Faculty Host: Professor Elza Erkip
Cloud storage systems, such as Google data centers, Amazon S3, Wuala, etc. are now a growing paradigm for providing reliable and secure “on-demand” data storage services. Disk failures are frequent in these large-scale systems and constitute the norm rather the exception. Erasure codes can be used to guarantee the data reliability. However, a major challenge that arises here is how to repair the system and regenerate the lost data with a minimum system overhead in terms of bandwidth, latency, disk I/O calls, computational complexity, etc.
In this talk, I will address the above problem and present new efficient codes for distributed storage that we call Distributed REplication-based Simple Storage (DRESS) codes. DRESS codes have linear encoding/decoding complexity and permit fast and “uncoded” repair of failures with minimum bandwidth and disk reads overhead. The design of optimal DRESS codes translates into interesting combinatorial problems with many open questions. We present optimal code constructions based on projective planes and Steiner systems. We also propose simple randomized constructions for scalable DRESS codes using bins-and-balls models. When the security in the cloud is breached and some nodes start acting maliciously, our codes do not only guarantee data integrity, but also help catch the bad guys.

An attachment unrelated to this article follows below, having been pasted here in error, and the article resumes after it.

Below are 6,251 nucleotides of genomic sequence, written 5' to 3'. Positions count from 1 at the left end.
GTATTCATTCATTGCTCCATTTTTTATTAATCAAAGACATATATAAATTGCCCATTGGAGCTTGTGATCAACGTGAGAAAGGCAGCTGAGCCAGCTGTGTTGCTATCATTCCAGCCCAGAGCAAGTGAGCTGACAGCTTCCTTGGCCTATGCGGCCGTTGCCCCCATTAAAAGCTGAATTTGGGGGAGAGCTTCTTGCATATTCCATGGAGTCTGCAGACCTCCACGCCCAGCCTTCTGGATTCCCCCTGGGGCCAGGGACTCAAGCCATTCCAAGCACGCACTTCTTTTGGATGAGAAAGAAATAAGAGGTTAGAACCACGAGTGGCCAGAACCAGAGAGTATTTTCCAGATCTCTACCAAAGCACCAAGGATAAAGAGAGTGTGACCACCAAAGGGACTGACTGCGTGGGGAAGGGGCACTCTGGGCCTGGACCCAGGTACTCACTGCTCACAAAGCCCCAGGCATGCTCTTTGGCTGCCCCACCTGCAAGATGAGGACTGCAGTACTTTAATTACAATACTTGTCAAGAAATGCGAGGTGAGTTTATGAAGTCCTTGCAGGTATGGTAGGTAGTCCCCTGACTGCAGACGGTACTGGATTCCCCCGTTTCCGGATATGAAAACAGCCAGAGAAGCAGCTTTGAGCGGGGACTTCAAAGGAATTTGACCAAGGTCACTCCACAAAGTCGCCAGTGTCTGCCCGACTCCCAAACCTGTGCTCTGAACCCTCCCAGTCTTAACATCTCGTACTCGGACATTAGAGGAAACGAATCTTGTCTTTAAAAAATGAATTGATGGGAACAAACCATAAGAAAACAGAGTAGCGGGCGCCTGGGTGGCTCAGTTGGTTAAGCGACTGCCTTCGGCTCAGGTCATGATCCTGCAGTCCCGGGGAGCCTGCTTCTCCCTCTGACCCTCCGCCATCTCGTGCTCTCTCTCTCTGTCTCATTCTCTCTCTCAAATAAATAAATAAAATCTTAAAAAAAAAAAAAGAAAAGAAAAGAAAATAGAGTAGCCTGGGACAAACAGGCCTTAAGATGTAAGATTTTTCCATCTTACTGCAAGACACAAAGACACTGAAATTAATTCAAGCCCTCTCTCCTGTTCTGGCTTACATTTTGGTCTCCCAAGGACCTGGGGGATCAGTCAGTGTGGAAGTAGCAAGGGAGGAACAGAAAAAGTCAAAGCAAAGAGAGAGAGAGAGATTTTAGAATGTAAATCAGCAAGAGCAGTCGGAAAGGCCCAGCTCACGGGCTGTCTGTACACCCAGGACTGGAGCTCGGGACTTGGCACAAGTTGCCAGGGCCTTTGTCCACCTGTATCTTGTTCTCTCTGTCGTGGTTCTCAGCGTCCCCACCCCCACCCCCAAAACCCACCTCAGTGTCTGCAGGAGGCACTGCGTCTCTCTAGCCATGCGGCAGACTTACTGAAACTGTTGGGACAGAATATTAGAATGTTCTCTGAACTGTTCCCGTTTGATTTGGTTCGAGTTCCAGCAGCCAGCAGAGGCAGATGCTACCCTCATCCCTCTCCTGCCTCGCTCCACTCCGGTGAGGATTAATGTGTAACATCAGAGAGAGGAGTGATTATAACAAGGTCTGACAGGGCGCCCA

This is a joint work with Sameer Pawar, Nima Noorshams, and Kannan Ramchandran.
Salim El Rouayheb is a postdoctoral research fellow with the Electrical Engineering and Computer Sciences (EECS) Department, University of California, Berkeley. His research interests lie in the broad area of communications with a focus on reliable an secure distributed information systems and on the algorithmic and information-theoretic aspects of networking.
He received his Diploma degree in electrical engineering from the Lebanese University, Roumieh, Lebanon, in 2002, and his M.S. degree in computer and communications engineering from the American University of Beirut, Lebanon, in 2004. He received his Ph.D. degree in electrical engineering from Texas A&M University, College Station, in 2009. During Summer 2006, he was an intern at the Mathematics of Communication Research Department at Bell Labs. He received the Charlie S. Korban award for outstanding graduate student, and the Texas Telecommunication Engineering Consortium (TXTEX) Graduate Fellowship.